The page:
Technology is generally considered to be a force for good, but there are serious concerns, from the potential negative effects of screen-time on children to worries over how artificial intelligence could make many occupations obsolete. For their part, government regulators have found evolving technology to be particularly nettlesome. Security and data protection legislation make front page news in this area, but the challenges of regulating the digital economy are being addressed by authorities in all areas of government, including those in tax offices.
Especially concerning for tax authorities is that digitalisation allows large multinational groups to legally avoid paying taxes, because digital services can be divorced from a local physical presence — long the standard for determining whether a business must pay tax in a country. This enables technology companies in particular to lower their overall tax bills by positioning valuable intellectual property (to which profits are attributed) in low-tax jurisdictions.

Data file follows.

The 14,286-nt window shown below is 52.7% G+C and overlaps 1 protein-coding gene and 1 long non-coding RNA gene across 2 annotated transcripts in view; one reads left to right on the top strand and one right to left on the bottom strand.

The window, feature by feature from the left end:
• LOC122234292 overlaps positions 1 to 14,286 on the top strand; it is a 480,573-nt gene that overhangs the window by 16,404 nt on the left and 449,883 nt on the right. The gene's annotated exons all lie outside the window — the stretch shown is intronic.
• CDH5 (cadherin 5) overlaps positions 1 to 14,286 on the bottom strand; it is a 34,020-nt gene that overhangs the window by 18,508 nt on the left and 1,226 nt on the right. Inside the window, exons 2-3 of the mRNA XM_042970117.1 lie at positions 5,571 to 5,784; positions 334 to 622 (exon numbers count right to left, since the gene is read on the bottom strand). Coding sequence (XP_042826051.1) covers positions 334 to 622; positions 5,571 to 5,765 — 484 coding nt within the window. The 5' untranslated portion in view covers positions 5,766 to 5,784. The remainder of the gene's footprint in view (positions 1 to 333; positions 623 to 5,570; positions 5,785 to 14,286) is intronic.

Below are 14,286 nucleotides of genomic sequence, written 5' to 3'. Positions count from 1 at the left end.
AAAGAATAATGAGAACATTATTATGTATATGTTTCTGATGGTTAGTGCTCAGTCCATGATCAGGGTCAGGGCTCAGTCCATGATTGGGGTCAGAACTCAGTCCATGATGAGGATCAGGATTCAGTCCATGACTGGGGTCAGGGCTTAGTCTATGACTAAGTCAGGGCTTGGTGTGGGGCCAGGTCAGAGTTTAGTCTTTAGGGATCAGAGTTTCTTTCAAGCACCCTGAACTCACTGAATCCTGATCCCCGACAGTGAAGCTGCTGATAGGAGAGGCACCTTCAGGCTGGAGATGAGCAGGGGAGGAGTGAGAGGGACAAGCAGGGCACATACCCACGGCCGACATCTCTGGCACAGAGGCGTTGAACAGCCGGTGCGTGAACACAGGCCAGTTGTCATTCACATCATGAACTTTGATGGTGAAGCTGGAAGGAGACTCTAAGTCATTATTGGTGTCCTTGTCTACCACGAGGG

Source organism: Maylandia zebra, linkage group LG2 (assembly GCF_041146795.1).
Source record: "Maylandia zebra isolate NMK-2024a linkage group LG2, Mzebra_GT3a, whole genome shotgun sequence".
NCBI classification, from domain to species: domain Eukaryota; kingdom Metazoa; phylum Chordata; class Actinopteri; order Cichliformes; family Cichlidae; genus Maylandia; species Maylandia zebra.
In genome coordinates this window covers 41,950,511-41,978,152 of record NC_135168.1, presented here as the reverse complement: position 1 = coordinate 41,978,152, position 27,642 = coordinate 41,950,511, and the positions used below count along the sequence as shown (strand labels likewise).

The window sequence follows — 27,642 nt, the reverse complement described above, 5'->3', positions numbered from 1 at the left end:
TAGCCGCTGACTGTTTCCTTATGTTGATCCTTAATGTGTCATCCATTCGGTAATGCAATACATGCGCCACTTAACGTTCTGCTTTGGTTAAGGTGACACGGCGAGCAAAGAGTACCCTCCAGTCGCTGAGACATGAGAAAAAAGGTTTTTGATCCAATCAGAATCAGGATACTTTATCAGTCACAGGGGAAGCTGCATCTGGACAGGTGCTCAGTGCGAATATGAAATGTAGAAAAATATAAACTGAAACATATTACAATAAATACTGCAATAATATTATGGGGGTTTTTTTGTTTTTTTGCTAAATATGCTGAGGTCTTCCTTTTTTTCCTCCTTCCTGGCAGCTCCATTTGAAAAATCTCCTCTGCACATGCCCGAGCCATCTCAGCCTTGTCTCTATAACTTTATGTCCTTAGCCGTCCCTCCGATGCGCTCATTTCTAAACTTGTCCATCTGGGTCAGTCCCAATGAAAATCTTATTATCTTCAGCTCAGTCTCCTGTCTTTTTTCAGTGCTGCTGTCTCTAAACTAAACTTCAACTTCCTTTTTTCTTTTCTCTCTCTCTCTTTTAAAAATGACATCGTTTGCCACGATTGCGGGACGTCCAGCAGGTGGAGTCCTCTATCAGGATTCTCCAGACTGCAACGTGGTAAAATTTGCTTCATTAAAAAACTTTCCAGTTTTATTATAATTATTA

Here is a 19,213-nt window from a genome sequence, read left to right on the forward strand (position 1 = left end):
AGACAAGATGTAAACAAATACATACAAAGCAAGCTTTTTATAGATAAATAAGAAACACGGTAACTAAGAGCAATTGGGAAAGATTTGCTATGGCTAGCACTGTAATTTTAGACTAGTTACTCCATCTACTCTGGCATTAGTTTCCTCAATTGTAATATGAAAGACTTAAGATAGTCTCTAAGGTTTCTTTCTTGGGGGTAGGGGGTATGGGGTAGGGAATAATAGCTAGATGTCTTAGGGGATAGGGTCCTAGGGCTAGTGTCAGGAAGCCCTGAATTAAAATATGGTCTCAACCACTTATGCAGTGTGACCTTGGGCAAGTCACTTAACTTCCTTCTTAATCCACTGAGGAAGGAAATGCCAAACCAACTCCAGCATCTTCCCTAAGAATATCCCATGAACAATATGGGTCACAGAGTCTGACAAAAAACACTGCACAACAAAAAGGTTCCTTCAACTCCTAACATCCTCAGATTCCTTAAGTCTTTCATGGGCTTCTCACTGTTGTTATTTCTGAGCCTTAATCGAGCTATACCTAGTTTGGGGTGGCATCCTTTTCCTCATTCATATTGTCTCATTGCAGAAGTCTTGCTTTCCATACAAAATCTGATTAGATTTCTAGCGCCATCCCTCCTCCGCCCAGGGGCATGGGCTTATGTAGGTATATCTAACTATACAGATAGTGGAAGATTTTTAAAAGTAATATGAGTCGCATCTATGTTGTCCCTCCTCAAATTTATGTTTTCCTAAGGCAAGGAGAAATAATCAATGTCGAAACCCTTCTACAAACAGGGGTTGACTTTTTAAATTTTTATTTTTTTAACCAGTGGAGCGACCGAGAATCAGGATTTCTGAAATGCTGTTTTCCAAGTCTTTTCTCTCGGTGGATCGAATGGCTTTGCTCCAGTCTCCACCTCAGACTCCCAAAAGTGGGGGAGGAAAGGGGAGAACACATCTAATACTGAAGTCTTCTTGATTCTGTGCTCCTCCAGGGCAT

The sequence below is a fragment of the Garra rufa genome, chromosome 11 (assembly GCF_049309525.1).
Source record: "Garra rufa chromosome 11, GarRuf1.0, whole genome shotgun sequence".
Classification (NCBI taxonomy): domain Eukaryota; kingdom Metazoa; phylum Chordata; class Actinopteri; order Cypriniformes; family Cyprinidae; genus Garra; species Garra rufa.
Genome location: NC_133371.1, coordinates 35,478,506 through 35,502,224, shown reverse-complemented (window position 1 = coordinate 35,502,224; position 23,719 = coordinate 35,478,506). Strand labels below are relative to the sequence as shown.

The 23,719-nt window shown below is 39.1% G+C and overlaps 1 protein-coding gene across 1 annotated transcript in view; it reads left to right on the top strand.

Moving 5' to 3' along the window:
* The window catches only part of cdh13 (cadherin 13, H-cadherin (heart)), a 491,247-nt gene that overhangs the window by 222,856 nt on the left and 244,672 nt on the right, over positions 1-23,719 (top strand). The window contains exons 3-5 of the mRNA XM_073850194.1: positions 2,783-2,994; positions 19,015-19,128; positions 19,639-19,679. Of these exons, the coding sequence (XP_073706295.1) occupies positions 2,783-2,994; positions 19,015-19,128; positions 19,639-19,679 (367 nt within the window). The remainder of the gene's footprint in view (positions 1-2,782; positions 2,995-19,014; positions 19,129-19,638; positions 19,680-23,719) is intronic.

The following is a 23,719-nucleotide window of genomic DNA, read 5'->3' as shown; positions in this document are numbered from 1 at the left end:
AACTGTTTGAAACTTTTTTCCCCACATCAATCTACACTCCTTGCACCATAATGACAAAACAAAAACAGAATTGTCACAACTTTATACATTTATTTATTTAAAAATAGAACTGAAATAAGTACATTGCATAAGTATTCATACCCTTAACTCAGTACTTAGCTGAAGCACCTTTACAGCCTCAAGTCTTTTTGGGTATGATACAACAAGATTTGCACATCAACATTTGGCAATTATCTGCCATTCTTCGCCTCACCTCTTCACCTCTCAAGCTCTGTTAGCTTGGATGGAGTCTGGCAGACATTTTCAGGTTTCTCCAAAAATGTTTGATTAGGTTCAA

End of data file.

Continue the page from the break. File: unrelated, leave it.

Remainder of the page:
The current principles of taxation which underpin domestic tax legislation in most countries date back to the 1920s. In an increasingly globalised and digitalised world, these principles are no longer sufficient to ensure a fair allocation of taxing rights. There have been a number of recent proposals by tax authorities and the Organisation for Co-operation and Development (the arbiters of global taxation policy, followed by 134 countries) to address highly digitised businesses. But these often fail to capture significant parts of the digitalised economy. France’s digital services tax, for example, only targets the provision of digital interfaces and certain advertisers.